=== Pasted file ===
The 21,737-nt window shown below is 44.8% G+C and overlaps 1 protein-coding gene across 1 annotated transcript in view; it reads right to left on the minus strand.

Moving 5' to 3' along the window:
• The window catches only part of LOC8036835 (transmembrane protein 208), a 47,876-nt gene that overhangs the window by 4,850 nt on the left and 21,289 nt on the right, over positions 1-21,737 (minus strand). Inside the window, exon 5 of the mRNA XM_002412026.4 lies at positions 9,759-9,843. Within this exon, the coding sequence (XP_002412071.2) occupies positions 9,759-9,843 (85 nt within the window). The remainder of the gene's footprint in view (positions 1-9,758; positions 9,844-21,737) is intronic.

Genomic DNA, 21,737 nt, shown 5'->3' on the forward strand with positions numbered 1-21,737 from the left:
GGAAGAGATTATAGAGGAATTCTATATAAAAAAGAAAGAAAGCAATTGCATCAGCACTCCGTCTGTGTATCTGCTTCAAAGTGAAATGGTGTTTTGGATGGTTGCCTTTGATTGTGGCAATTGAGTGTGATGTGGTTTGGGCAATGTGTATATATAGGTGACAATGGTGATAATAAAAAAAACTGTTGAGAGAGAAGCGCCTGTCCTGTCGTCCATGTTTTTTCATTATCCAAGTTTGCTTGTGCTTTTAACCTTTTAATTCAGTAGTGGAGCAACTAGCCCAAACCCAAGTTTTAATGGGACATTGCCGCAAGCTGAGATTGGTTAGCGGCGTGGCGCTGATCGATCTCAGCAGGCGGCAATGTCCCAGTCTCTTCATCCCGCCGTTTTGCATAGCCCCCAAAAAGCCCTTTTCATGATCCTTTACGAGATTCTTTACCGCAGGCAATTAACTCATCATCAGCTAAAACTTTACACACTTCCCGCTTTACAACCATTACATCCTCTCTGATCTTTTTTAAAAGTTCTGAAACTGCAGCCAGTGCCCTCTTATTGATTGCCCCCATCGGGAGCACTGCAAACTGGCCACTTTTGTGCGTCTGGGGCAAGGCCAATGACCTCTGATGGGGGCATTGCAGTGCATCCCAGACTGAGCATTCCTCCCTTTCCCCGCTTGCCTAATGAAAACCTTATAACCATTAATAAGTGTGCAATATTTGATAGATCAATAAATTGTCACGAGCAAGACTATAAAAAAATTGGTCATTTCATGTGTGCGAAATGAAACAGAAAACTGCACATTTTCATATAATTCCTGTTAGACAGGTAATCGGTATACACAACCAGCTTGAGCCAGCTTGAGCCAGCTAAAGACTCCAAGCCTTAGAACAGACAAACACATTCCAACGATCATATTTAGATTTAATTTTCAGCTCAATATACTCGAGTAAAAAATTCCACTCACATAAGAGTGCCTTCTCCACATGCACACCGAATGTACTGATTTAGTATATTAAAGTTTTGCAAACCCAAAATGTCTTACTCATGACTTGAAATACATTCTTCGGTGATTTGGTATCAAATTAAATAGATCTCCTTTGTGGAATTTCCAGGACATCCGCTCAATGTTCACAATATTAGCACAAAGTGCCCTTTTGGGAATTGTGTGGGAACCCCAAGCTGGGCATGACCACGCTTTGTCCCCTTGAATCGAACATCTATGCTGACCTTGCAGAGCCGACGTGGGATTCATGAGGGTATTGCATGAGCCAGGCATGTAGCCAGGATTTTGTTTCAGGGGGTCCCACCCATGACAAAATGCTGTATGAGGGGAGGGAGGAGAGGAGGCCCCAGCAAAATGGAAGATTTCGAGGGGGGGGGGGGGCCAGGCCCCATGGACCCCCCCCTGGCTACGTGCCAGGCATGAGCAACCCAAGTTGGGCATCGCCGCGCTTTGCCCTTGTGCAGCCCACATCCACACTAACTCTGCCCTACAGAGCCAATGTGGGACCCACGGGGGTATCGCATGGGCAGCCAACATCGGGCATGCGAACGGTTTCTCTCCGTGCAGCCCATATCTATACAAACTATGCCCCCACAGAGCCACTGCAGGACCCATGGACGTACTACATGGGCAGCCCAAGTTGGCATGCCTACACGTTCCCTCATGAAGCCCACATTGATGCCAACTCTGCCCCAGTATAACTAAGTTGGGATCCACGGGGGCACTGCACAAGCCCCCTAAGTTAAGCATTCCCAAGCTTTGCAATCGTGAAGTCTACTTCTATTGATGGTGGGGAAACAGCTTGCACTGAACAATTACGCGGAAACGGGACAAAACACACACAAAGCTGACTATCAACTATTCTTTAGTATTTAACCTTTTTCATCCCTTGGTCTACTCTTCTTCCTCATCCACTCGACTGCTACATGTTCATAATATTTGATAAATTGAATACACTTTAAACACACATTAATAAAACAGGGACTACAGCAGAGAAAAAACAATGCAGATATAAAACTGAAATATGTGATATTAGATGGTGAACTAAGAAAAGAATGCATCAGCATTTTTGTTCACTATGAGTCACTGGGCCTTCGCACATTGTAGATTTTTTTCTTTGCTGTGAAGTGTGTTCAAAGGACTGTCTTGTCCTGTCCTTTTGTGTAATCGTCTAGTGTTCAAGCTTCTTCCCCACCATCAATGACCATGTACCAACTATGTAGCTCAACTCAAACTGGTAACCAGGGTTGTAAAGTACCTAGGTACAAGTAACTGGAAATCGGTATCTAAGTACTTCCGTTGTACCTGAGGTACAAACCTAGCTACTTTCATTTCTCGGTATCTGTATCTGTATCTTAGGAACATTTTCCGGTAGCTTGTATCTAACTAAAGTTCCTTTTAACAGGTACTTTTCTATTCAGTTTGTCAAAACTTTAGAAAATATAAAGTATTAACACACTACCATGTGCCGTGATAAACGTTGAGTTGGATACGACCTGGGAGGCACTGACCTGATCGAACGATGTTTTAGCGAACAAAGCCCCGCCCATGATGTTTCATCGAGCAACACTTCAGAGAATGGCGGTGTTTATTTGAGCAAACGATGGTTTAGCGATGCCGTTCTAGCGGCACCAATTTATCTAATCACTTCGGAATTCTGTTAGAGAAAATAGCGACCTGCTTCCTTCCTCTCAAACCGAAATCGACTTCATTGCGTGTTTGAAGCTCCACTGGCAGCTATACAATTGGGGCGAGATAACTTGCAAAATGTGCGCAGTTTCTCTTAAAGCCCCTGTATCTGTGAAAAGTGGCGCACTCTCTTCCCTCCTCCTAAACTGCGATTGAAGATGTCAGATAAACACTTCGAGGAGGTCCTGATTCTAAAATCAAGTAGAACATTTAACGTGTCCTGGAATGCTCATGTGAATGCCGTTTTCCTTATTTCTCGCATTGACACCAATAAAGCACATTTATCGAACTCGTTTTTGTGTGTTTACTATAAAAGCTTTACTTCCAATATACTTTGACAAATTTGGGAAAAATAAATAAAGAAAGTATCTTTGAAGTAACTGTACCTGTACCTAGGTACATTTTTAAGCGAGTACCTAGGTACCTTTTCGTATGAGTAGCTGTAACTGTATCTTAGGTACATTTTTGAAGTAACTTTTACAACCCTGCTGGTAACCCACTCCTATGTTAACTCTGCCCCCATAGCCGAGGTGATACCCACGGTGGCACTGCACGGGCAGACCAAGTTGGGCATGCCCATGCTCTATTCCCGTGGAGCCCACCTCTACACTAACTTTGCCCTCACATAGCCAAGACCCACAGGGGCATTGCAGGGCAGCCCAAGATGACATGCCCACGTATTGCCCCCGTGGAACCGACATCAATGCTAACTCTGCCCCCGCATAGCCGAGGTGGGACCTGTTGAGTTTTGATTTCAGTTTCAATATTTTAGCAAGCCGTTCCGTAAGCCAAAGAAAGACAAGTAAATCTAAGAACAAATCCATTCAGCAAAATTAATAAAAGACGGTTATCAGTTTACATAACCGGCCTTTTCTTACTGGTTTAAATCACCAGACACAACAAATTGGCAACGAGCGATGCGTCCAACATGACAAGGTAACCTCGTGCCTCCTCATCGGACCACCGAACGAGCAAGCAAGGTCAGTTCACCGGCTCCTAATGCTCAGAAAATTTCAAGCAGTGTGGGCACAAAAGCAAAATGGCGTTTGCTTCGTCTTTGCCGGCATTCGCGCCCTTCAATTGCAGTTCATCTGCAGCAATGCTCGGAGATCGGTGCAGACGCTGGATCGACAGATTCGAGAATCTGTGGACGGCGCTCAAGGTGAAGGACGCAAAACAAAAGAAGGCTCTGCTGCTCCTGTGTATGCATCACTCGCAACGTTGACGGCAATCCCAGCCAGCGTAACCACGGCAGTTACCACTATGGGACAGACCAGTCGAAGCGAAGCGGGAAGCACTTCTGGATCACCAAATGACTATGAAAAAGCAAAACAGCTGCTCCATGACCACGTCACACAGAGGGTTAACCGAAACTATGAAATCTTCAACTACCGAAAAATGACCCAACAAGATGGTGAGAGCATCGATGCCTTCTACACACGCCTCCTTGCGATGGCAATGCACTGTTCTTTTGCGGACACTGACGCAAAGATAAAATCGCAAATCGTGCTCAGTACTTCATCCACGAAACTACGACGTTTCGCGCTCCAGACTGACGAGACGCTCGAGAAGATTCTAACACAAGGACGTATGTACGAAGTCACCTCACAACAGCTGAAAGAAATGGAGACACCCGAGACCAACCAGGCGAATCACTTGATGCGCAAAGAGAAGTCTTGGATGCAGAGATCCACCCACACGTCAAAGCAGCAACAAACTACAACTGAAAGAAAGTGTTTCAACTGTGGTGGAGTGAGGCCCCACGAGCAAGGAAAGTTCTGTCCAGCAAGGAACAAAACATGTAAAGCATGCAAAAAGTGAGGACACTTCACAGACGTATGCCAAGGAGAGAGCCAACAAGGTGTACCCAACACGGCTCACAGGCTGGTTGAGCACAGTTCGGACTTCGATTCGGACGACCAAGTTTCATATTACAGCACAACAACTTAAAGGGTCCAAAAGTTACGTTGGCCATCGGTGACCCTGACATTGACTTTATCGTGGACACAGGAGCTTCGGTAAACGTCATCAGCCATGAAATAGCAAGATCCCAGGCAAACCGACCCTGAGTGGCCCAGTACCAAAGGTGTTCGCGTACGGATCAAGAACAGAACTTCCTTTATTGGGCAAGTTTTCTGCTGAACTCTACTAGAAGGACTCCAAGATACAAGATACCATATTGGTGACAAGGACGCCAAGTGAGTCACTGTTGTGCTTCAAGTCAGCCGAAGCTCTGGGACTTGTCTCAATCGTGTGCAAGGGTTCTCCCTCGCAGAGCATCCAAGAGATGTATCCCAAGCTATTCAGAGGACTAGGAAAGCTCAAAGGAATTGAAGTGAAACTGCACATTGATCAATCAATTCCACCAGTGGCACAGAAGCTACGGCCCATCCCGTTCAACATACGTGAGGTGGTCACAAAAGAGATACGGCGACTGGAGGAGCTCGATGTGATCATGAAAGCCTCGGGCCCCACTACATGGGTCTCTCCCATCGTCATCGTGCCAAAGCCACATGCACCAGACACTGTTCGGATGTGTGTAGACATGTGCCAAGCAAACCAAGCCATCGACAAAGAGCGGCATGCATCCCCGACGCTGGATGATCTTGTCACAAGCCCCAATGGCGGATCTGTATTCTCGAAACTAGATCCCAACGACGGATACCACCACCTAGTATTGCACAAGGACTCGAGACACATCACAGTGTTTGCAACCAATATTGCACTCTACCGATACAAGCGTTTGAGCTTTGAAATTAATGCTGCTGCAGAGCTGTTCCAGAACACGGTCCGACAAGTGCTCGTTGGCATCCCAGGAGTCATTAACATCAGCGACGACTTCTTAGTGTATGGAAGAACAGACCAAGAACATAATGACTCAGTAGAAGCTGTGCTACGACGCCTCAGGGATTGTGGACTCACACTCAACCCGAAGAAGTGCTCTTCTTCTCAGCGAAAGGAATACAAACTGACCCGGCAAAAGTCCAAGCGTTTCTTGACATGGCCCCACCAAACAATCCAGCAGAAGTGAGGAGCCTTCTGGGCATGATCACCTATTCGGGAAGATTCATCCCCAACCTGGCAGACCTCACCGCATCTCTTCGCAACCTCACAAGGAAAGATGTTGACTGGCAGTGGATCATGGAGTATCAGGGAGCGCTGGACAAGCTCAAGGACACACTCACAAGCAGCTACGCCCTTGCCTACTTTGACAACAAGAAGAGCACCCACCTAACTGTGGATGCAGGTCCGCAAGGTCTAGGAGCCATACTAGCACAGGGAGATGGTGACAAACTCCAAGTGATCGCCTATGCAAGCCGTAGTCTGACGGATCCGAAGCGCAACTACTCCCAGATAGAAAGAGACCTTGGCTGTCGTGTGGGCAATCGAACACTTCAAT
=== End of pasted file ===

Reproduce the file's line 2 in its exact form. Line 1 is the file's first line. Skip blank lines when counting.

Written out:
Moving 5' to 3' along the window: